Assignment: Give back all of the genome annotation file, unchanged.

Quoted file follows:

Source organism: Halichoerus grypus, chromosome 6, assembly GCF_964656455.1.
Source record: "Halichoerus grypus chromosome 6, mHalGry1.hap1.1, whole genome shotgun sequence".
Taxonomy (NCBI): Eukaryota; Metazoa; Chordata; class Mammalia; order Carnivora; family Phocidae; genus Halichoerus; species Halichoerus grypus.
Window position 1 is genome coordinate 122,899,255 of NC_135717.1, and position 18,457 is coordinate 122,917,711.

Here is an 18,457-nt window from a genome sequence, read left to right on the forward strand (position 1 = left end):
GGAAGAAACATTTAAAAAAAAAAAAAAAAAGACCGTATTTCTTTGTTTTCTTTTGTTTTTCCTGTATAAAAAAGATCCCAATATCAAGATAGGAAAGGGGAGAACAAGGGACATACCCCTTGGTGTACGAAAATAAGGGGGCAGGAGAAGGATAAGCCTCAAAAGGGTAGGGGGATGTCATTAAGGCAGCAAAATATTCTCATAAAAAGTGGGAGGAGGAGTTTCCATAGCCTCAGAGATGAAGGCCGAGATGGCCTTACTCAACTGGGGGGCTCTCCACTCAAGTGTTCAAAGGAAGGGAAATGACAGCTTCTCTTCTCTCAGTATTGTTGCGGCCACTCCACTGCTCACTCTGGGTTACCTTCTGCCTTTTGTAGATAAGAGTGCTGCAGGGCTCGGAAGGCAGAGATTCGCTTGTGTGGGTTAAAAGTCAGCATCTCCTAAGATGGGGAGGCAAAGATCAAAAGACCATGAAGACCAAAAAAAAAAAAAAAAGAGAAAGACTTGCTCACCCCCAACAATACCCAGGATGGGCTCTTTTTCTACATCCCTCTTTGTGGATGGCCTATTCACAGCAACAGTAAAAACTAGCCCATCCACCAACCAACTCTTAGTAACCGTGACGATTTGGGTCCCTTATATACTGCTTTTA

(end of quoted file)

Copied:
Source organism: Halichoerus grypus, chromosome 6, assembly GCF_964656455.1.
Source record: "Halichoerus grypus chromosome 6, mHalGry1.hap1.1, whole genome shotgun sequence".
Taxonomy (NCBI): Eukaryota; Metazoa; Chordata; class Mammalia; order Carnivora; family Phocidae; genus Halichoerus; species Halichoerus grypus.
Window position 1 is genome coordinate 122,899,255 of NC_135717.1, and position 18,457 is coordinate 122,917,711.

Here is an 18,457-nt window from a genome sequence, read left to right on the forward strand (position 1 = left end):
GGAAGAAACATTTAAAAAAAAAAAAAAAAAGACCGTATTTCTTTGTTTTCTTTTGTTTTTCCTGTATAAAAAAGATCCCAATATCAAGATAGGAAAGGGGAGAACAAGGGACATACCCCTTGGTGTACGAAAATAAGGGGGCAGGAGAAGGATAAGCCTCAAAAGGGTAGGGGGATGTCATTAAGGCAGCAAAATATTCTCATAAAAAGTGGGAGGAGGAGTTTCCATAGCCTCAGAGATGAAGGCCGAGATGGCCTTACTCAACTGGGGGGCTCTCCACTCAAGTGTTCAAAGGAAGGGAAATGACAGCTTCTCTTCTCTCAGTATTGTTGCGGCCACTCCACTGCTCACTCTGGGTTACCTTCTGCCTTTTGTAGATAAGAGTGCTGCAGGGCTCGGAAGGCAGAGATTCGCTTGTGTGGGTTAAAAGTCAGCATCTCCTAAGATGGGGAGGCAAAGATCAAAAGACCATGAAGACCAAAAAAAAAAAAAAAAGAGAAAGACTTGCTCACCCCCAACAATACCCAGGATGGGCTCTTTTTCTACATCCCTCTTTGTGGATGGCCTATTCACAGCAACAGTAAAAACTAGCCCATCCACCAACCAACTCTTAGTAACCGTGACGATTTGGGTCCCTTATATACTGCTTTTA